As long as were ‘please keeping things in mind”, please also keep in mind that all of the money that fuels Wall Street excesses, fuels the banking corruption, fuels the credit defaul swaps, etc. originated with the Federal Reserve

MrLiberty needs to do better research. We do not exist in a vacuum. Our Federal Reserve did not cause the housing markets in Spain and Ireland to bubble then bust. AIG did not insure those losses with Fed money, but it took Fed money to keep it from taking out numerous banks and countries. Not saying they did a good job of it, but many of the alternatives were far worse than the current outcome.

Now if our corrupt politicians would do a better job reigning in their corporate masters on Wall Street, we’d all be better off. Yeah, I’m dreaming that part.

THE "REAL" TRUTH

June 23rd, 2011
11:24 am

@TruthBe, you sir are completely out of touch. I am a Black man, African American. the term Negro has a very negative tone. Just a littel short of the N word my friend. As for your comment of 38 years of the city of Atlanta being run into the ground…all I can say is, your comment speaks volumes about your bigotry. Aside from this blog being about the corruption of the GOP led state legislature, for you to even suggest such an opinion clearly shows your disdain for people of color, who by the way, save a few, actually moved the city forward. I am not saying that all city leaders were or ever were good for the city, but the city overall prospered (which would help explain the massive growth Atlanta experienced for years).

So, I think most on this blog, to include myself, are tired of your race baiting. I think a lot of things about the sitting governor, to be specific, he is a crook, a liar, and cheat, oh, who just happens to be white…that is no different than saying that Shirley Franklin was ineffective, completely off base, and adversarial, who just happened to be a black woman. But when you lead with color, it completey separates itself from the merits of your argument.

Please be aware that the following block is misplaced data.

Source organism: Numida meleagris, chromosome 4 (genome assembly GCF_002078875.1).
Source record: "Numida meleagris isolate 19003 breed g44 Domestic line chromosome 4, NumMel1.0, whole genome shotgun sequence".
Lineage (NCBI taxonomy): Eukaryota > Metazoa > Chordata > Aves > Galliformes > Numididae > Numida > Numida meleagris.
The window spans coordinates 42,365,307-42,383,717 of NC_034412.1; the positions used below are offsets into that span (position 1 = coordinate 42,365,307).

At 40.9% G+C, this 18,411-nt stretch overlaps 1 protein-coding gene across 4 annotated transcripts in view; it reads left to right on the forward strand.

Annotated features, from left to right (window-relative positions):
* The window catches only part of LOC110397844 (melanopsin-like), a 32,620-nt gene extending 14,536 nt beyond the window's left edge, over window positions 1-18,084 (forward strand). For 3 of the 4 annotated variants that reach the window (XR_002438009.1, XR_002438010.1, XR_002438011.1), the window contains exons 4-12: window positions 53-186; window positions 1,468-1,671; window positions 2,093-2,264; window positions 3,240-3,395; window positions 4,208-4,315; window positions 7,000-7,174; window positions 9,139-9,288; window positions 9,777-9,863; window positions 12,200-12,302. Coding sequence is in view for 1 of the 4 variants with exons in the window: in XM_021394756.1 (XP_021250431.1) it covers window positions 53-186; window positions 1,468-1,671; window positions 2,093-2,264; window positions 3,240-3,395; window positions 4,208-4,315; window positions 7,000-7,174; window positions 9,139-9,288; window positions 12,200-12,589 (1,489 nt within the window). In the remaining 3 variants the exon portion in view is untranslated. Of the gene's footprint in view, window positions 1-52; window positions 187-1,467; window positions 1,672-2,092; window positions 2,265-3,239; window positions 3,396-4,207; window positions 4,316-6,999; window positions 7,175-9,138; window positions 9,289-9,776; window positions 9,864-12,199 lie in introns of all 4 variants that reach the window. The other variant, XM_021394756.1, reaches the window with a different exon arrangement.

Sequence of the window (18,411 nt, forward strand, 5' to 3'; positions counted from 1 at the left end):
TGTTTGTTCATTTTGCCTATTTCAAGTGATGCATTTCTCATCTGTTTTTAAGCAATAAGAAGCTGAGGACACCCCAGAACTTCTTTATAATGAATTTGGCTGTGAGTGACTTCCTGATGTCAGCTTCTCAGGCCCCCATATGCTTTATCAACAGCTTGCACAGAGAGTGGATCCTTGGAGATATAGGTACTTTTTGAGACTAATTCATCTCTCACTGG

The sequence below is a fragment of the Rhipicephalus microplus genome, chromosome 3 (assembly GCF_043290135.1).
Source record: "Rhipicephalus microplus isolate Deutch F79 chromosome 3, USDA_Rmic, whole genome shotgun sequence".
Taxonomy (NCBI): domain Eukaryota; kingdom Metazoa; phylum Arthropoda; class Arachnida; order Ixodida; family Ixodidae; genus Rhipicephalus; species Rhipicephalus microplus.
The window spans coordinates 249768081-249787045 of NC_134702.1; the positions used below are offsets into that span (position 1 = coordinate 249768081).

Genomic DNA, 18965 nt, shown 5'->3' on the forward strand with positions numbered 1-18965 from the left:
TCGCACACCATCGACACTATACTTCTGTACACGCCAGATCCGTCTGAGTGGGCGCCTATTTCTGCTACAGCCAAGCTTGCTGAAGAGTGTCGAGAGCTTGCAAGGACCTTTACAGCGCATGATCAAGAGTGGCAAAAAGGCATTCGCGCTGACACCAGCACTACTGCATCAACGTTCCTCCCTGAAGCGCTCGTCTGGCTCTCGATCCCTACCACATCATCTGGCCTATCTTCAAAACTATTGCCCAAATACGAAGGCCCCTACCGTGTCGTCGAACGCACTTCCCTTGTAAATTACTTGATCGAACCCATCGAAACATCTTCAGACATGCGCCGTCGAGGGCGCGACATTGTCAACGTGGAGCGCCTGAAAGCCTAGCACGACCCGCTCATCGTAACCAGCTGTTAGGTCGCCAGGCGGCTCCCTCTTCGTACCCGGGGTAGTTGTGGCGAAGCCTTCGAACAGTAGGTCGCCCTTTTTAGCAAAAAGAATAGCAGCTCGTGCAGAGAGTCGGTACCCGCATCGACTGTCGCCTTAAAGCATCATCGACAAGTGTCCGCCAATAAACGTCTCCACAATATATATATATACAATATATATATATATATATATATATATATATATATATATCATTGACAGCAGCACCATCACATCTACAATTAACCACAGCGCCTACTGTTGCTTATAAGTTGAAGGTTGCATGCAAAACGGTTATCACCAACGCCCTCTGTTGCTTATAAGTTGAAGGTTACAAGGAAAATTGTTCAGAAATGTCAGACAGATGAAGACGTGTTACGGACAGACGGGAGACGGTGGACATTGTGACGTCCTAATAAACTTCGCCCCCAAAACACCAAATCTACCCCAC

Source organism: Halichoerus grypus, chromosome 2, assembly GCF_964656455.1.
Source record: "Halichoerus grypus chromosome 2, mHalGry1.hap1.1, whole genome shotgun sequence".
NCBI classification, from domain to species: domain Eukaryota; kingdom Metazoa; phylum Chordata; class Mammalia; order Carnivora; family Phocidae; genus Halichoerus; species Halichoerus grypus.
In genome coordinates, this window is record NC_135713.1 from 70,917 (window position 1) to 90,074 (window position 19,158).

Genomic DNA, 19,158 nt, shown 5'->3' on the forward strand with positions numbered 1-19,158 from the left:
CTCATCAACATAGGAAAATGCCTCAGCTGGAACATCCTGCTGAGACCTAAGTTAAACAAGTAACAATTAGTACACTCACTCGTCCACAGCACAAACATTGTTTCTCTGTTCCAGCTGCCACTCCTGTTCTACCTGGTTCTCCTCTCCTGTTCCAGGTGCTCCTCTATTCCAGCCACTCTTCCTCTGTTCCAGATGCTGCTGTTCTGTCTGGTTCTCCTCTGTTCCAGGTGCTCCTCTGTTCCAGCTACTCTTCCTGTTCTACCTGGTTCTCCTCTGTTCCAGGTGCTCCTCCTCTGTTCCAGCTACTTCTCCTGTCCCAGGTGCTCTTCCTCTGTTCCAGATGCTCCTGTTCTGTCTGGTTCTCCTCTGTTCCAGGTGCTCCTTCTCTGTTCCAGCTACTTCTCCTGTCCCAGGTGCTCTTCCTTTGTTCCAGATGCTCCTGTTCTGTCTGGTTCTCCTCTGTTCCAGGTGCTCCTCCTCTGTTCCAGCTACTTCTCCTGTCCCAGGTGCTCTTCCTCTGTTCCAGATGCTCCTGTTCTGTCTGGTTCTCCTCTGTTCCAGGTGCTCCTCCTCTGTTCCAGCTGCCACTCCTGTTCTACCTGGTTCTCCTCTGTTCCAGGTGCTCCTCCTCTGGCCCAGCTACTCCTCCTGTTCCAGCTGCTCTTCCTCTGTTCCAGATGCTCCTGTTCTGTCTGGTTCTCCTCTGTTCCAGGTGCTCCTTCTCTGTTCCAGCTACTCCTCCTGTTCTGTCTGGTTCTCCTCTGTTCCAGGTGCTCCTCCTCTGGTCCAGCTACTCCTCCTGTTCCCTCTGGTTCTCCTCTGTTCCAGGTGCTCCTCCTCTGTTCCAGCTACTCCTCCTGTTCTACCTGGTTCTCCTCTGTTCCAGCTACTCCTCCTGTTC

So, go away TruthBe. People like you are unhelpful to Georgia and this country. A lot of our problems in this country are based on race and until we all learn that its a problem and not the issue, then we can begin to address the issues and fix the problem by working together. Granted you’ll never dance to Wiz Khalifah, but you can appreciate that I do. I certainly will never understand a Rascal Flatt, and probably will never learn a country line dance (but I can 2 step), but I appreciate that you can. But from your comment, your head is so far in your rear end, all you can hear is waste. (For those reading that statement, PLEASE, input the appropriate language there…)

that is all.

Say what?

June 23rd, 2011
11:49 am

Republicans run elections on promising to be stewards of honest and open government… then they get elected and their promise is exposed as a lie.

kevin

June 23rd, 2011
11:51 am

Truthbe,

“Negro is the correct name for a race of people. I suppose “honkey” is suitable nomenclature for caucasions also. You are a genius!

Grasshopper

June 23rd, 2011
12:10 pm

Why didn’t the GOP morons vote for Handel when they had the chance?

Don't Tread

June 23rd, 2011
12:15 pm

The lesser of two evils is still evil.

Is it Casey’s turn yet?

fat cat

June 23rd, 2011
12:27 pm

rethugs want the govt. to force women to view a sonogram before they abort a fetus, yet get all bent out of shape when the DOT wants to jiggle their junk. i find this at odds with a limited govt. mindset. suck the fetus and lay off the junk is the consistent libertarian stance.

Kyle Wingfield

June 23rd, 2011
12:42 pm

Folks, the debate over the word “negro” is apropos of nothing and needs to end.